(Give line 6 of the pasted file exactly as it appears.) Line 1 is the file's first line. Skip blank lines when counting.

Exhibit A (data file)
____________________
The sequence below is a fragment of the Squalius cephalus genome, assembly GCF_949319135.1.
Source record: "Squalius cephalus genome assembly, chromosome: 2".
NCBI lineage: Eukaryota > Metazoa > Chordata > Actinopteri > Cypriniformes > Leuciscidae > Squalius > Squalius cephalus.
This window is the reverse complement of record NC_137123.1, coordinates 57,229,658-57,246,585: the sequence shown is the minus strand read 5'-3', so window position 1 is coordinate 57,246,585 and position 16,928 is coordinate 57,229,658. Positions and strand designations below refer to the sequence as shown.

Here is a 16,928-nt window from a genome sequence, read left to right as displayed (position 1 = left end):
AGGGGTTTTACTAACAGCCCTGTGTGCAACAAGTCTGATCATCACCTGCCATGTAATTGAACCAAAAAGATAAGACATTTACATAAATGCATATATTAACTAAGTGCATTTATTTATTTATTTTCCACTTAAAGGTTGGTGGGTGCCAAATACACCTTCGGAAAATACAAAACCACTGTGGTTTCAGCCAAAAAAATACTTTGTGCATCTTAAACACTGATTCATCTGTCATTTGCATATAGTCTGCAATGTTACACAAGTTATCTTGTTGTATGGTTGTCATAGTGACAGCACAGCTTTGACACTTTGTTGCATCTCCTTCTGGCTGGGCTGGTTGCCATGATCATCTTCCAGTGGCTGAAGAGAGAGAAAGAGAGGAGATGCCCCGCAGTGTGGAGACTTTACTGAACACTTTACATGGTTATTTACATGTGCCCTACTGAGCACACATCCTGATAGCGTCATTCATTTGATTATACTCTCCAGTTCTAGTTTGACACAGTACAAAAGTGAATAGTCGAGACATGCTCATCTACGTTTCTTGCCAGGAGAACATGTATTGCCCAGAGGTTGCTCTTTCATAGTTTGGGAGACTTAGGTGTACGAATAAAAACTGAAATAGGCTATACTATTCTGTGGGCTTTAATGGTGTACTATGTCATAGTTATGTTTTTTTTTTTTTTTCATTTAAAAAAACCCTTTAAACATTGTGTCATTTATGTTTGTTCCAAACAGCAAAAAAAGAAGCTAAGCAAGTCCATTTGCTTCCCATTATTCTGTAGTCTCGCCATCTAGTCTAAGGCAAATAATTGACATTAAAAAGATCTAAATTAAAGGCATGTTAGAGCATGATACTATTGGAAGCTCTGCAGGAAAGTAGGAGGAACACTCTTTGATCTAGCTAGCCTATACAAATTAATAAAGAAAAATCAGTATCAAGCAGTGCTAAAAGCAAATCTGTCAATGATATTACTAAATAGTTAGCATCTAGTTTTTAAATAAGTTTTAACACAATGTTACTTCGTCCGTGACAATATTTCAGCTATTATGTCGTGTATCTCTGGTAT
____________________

AGGGGTTTTACTAACAGCCCTGTGTGCAACAAGTCTGATCATCACCTGCCATGTAATTGAACCAAAAAGATAAGACATTTACATAAATGCATATATTAACTAAGTGCATTTATTTATTTATTTTCCACTTAAAGGTTGGTGGGTGCCAAATACACCTTCGGAAAATACAAAACCACTGTGGTTTCAGCCAAAAAAATACTTTGTGCATCTTAAACACTGATTCATCTGTCATTTGCATATAGTCTGCAATGTTACACAAGTTATCTTGTTGTATGGTTGTCATAGTGACAGCACAGCTTTGACACTTTGTTGCATCTCCTTCTGGCTGGGCTGGTTGCCATGATCATCTTCCAGTGGCTGAAGAGAGAGAAAGAGAGGAGATGCCCCGCAGTGTGGAGACTTTACTGAACACTTTACATGGTTATTTACATGTGCCCTACTGAGCACACATCCTGATAGCGTCATTCATTTGATTATACTCTCCAGTTCTAGTTTGACACAGTACAAAAGTGAATAGTCGAGACATGCTCATCTACGTTTCTTGCCAGGAGAACATGTATTGCCCAGAGGTTGCTCTTTCATAGTTTGGGAGACTTAGGTGTACGAATAAAAACTGAAATAGGCTATACTATTCTGTGGGCTTTAATGGTGTACTATGTCATAGTTATGTTTTTTTTTTTTTTTCATTTAAAAAAACCCTTTAAACATTGTGTCATTTATGTTTGTTCCAAACAGCAAAAAAAGAAGCTAAGCAAGTCCATTTGCTTCCCATTATTCTGTAGTCTCGCCATCTAGTCTAAGGCAAATAATTGACATTAAAAAGATCTAAATTAAAGGCATGTTAGAGCATGATACTATTGGAAGCTCTGCAGGAAAGTAGGAGGAACACTCTTTGATCTAGCTAGCCTATACAAATTAATAAAGAAAAATCAGTATCAAGCAGTGCTAAAAGCAAATCTGTCAATGATATTACTAAATAGTTAGCATCTAGTTTTTAAATAAGTTTTAACACAATGTTACTTCGTCCGTGACAATATTTCAGCTATTATGTCGTGTATCTCTGGTAT